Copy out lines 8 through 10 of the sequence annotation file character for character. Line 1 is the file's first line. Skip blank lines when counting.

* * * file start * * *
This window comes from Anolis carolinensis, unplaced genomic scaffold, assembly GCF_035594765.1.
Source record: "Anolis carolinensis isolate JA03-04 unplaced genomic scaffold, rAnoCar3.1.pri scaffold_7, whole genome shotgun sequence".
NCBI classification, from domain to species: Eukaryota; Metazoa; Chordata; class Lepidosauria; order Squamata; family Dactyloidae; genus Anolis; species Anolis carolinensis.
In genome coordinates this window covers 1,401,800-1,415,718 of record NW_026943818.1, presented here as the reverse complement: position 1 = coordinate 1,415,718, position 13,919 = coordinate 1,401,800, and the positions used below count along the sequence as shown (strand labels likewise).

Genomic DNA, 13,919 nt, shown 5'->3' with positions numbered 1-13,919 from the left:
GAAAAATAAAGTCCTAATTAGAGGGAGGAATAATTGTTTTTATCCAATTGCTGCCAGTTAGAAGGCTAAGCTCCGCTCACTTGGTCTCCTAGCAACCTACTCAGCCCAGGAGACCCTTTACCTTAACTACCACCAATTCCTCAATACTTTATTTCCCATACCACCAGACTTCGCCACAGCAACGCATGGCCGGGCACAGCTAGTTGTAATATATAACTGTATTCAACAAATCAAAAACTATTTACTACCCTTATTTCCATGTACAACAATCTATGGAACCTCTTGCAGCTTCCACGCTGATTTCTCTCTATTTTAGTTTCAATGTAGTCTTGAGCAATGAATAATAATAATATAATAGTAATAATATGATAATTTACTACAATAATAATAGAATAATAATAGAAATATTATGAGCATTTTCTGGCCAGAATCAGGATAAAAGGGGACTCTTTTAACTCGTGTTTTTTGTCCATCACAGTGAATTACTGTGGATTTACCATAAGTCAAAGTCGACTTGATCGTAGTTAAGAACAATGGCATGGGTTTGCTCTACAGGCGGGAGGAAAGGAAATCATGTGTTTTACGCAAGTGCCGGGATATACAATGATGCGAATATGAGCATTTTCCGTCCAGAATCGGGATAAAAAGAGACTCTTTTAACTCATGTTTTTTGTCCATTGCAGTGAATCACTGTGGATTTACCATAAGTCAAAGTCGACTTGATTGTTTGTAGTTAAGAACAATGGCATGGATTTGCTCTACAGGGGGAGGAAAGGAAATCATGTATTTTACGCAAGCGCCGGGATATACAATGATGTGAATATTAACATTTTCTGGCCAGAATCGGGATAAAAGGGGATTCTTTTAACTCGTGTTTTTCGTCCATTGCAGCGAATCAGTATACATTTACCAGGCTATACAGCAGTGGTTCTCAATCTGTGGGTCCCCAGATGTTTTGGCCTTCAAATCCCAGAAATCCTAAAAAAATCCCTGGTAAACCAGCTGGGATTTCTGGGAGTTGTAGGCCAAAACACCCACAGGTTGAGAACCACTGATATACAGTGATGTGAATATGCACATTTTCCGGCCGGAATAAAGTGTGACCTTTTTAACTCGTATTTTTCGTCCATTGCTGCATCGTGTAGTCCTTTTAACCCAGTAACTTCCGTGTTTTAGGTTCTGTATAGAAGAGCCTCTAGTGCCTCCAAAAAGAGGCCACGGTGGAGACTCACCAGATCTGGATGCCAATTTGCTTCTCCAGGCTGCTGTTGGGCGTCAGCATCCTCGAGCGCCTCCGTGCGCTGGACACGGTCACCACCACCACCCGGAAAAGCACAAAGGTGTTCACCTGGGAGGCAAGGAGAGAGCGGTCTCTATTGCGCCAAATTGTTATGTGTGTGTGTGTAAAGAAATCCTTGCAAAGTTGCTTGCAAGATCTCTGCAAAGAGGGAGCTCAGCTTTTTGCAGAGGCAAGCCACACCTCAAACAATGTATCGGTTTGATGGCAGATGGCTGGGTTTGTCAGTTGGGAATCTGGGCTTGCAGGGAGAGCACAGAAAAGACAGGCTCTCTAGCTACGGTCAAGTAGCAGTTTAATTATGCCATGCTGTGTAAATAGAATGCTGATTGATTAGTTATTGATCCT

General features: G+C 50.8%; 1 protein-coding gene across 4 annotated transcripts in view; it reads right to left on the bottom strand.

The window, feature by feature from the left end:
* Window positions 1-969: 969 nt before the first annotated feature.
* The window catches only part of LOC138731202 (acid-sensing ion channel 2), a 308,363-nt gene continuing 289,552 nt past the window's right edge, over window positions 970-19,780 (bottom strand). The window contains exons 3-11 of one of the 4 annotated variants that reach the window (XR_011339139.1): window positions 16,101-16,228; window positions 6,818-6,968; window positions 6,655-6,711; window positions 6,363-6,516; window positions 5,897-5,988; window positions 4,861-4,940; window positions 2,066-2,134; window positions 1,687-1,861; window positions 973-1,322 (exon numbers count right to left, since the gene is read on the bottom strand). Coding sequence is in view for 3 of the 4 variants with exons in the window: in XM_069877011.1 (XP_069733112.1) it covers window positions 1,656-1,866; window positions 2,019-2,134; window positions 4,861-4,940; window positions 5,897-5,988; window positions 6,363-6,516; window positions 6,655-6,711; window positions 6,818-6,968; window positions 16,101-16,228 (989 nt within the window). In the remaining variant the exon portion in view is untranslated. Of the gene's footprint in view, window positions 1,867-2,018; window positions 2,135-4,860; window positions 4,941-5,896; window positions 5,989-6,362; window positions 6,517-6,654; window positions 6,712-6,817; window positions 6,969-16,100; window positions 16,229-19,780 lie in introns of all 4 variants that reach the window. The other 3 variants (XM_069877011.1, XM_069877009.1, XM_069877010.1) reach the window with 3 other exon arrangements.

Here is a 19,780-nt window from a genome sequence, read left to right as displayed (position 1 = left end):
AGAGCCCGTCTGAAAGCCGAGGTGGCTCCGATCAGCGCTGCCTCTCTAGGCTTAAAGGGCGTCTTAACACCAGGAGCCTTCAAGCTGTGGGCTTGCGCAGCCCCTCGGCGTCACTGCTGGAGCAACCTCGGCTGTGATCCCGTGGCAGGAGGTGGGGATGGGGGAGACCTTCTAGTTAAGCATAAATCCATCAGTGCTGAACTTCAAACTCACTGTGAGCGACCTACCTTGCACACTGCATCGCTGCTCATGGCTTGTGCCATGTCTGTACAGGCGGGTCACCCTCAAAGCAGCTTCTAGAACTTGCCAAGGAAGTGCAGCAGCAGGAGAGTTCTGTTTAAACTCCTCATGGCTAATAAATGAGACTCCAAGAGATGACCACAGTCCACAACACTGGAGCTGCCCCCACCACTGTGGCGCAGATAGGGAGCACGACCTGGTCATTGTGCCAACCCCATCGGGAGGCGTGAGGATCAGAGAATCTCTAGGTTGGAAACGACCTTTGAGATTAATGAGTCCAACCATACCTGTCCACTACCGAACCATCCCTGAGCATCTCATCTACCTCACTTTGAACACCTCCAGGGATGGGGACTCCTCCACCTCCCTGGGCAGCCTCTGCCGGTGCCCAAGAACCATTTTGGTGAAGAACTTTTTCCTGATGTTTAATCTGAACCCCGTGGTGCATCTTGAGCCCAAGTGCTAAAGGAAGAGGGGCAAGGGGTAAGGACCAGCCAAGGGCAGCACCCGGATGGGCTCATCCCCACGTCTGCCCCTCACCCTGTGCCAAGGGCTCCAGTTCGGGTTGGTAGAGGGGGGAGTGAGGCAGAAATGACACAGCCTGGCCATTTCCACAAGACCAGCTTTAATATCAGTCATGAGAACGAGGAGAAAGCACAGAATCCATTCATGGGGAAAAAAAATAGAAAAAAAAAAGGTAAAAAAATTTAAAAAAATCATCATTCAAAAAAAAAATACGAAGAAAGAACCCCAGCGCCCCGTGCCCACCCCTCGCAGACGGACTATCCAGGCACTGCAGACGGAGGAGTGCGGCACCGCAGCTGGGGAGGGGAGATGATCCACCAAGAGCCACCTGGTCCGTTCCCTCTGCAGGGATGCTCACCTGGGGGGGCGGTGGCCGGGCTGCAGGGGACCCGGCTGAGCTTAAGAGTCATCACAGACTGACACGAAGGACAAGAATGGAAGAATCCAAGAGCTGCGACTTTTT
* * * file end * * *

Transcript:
The window, feature by feature from the left end:
* Window positions 1-969: 969 nt before the first annotated feature.
* The window catches only part of LOC138731202 (acid-sensing ion channel 2), a 308,363-nt gene continuing 289,552 nt past the window's right edge, over window positions 970-19,780 (bottom strand). The window contains exons 3-11 of one of the 4 annotated variants that reach the window (XR_011339139.1): window positions 16,101-16,228; window positions 6,818-6,968; window positions 6,655-6,711; window positions 6,363-6,516; window positions 5,897-5,988; window positions 4,861-4,940; window positions 2,066-2,134; window positions 1,687-1,861; window positions 973-1,322 (exon numbers count right to left, since the gene is read on the bottom strand). Coding sequence is in view for 3 of the 4 variants with exons in the window: in XM_069877011.1 (XP_069733112.1) it covers window positions 1,656-1,866; window positions 2,019-2,134; window positions 4,861-4,940; window positions 5,897-5,988; window positions 6,363-6,516; window positions 6,655-6,711; window positions 6,818-6,968; window positions 16,101-16,228 (989 nt within the window). In the remaining variant the exon portion in view is untranslated. Of the gene's footprint in view, window positions 1,867-2,018; window positions 2,135-4,860; window positions 4,941-5,896; window positions 5,989-6,362; window positions 6,517-6,654; window positions 6,712-6,817; window positions 6,969-16,100; window positions 16,229-19,780 lie in introns of all 4 variants that reach the window. The other 3 variants (XM_069877011.1, XM_069877009.1, XM_069877010.1) reach the window with 3 other exon arrangements.